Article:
Wednesday, 21 May 2014


Image sourced from here
Neverwhere is one of those books I never really want to review. Just because I really do not think I could possibly do the book justice.

Disclaimers out of the way, you probably already know I am a big Neil Gaiman fangirl. Also, I own the TV series that Gaiman had originally written, so I knew vaguely what was going to happen. Gaiman was asked to write a TV series, to which he wrote Neverwhere. However, he apparently found the experience incredibly frustrating as the producers and directors kept on cutting out parts of the dialogue and the story. He then wrote a book, that got played with by publishers to sell better. So this version of Neverwhere, is the story he wanted to tell.

The story tell us of Richard who lives in London, and an encounter he has with a girl who appears out in front of him from nowhere on a busy London street, bleeding and begging for help. Much to his high achieving, social climbing girlfriend's protests, he helps the girl and hides her in his flat. This action embarks Richard on a weird and wonderful adventure that timid Richard never would have ever dreamed about, through a world that exists underneath London, London Below.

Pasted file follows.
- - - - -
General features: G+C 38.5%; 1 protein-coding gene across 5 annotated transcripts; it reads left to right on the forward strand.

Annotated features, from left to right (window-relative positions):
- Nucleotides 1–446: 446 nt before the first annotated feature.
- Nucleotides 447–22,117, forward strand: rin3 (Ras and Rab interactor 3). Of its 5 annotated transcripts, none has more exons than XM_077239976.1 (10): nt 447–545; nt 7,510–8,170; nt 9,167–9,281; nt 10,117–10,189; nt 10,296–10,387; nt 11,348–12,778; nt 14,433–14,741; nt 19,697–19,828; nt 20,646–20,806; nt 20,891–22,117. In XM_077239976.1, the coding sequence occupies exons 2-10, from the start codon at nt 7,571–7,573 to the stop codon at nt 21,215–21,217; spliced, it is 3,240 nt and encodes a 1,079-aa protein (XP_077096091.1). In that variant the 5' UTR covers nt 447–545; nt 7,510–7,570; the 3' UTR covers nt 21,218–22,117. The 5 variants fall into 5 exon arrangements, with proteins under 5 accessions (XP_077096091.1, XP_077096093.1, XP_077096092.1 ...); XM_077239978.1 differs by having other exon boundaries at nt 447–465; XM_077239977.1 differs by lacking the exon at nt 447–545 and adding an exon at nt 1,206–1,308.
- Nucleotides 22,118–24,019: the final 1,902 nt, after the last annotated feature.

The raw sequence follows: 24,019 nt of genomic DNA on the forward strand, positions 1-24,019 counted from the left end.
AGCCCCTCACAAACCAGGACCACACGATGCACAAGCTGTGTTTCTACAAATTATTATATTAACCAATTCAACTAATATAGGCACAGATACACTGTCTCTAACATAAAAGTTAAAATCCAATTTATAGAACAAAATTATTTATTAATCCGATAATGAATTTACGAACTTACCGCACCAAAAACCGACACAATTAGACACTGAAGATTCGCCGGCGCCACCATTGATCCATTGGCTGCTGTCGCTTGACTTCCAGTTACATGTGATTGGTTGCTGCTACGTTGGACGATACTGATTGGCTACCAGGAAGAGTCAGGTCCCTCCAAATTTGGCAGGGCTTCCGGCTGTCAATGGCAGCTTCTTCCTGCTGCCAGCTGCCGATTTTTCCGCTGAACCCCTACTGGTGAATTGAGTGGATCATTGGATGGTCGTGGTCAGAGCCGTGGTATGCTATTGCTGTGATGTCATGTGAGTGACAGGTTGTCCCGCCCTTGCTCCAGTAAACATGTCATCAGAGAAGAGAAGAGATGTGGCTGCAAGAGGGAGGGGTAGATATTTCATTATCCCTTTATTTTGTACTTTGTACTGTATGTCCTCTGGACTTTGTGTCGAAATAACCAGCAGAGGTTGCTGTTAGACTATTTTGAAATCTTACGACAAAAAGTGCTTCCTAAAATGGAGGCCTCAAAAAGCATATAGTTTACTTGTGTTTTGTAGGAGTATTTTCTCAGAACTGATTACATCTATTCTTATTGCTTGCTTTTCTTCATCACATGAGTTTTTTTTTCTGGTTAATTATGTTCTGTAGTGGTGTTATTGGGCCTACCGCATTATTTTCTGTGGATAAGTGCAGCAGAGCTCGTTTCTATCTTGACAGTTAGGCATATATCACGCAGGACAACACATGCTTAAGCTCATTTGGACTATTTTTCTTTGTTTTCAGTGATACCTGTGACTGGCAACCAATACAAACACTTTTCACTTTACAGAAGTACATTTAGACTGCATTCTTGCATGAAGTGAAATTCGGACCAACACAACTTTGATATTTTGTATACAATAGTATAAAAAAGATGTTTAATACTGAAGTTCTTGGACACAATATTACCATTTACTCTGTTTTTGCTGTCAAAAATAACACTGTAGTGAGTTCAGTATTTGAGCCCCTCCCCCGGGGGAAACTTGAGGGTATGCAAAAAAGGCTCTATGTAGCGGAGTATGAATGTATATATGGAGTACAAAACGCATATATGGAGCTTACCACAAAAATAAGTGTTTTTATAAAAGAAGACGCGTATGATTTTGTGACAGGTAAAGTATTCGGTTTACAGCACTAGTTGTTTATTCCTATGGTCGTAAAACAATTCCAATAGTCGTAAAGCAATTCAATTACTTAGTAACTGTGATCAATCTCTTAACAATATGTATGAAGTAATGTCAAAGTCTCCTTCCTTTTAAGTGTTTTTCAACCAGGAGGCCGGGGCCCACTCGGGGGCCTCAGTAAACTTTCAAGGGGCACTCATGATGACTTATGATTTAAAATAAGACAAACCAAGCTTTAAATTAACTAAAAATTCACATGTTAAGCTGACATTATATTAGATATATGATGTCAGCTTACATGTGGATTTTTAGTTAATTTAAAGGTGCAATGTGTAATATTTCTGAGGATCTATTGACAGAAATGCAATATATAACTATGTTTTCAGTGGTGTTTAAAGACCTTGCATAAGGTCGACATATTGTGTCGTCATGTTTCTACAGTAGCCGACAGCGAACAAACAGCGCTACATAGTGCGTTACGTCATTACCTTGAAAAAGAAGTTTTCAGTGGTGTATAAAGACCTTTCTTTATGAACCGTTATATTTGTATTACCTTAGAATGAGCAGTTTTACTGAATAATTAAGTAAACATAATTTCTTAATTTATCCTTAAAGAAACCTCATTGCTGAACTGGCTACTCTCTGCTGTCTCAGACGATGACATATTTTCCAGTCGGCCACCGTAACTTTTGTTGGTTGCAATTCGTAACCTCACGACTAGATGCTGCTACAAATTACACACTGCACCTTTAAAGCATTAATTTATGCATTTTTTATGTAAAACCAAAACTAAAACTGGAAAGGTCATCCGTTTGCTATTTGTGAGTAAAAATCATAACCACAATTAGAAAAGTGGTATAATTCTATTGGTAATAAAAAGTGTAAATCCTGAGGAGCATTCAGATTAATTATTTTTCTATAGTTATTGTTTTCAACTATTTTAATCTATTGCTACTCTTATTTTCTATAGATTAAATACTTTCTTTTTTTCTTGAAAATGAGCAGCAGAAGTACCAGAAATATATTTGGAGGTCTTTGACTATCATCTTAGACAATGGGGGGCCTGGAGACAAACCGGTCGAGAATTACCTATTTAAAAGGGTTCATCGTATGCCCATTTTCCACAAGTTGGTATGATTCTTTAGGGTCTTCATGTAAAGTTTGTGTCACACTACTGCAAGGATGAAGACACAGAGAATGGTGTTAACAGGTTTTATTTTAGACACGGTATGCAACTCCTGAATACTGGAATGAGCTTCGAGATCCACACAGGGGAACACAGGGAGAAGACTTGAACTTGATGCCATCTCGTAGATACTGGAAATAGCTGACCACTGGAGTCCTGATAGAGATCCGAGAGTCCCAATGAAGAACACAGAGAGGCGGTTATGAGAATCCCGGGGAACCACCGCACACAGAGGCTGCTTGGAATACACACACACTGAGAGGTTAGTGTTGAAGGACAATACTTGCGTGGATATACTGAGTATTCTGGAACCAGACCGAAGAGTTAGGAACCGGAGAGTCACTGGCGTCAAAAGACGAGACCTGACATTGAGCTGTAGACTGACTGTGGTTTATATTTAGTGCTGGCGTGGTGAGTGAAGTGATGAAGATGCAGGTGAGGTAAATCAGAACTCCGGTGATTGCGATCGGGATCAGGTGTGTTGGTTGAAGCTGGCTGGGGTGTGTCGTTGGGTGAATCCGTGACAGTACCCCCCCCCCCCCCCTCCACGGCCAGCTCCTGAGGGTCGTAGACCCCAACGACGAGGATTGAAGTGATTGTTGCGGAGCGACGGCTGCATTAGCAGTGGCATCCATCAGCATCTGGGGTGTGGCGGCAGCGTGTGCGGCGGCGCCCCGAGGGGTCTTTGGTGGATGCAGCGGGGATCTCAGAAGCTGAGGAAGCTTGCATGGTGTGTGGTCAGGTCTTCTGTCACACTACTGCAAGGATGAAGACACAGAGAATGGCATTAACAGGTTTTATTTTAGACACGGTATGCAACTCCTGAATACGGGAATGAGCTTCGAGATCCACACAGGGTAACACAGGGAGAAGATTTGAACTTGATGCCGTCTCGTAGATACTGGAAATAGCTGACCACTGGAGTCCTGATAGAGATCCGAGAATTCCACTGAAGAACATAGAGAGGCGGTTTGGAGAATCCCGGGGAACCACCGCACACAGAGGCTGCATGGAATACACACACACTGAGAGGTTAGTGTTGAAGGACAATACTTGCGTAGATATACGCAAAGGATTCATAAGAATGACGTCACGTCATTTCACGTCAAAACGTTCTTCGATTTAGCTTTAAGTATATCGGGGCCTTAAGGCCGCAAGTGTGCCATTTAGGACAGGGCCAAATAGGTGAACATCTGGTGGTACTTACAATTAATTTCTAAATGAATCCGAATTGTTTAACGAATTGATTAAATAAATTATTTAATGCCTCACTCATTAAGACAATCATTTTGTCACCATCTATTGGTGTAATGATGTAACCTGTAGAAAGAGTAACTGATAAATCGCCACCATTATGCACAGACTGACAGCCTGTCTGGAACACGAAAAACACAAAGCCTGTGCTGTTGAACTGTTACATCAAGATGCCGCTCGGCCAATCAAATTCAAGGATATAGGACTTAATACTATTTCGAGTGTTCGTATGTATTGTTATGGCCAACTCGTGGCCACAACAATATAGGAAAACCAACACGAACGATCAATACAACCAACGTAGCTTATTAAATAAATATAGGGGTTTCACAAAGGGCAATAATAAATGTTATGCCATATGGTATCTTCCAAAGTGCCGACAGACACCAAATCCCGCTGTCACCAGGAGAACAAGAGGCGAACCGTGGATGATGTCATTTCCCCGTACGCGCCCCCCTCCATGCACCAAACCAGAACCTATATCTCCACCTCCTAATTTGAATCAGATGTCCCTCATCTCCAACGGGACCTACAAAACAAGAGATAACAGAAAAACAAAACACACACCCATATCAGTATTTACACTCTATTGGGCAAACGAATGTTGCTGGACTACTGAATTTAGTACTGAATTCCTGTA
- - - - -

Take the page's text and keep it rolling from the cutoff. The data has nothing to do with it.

The whole concept of London Below is fantastic. The thought that there is a parallel city to London Above (or what we would just call London) is actually not so hard to imagine. The city has been reshaped and rebuilt on itself for 2000 years. Each time that happens, more tunnels, corridors and structures get forgotten. The forgotten Tube stations are a great example. Spaces that are intricately built but not needed any more. Not only that bits of the city itself gets forgotten, but the inhabitants of London can get forgotten as well. In fact it's a way we refer to homeless and destitute people already.

The other beautiful thing about this book is it turns the city into a character. Whether that is the turning of places and landmarks into actual characters like Old Bailey or the Angel Islington, or turning them into the literal meanings of their names eg. Knightsbridge or Shepherds Bush, but also the city itself is an overwhelming presence in the book. It's an entity that follows you the entire time.

I must say I probably loved it more as I spent time in London last year so it was all nice and fresh in my mind again. But I am still slightly torn whether American Gods is still my favourite Gaiman. I think it is, but only by a rat's whisker.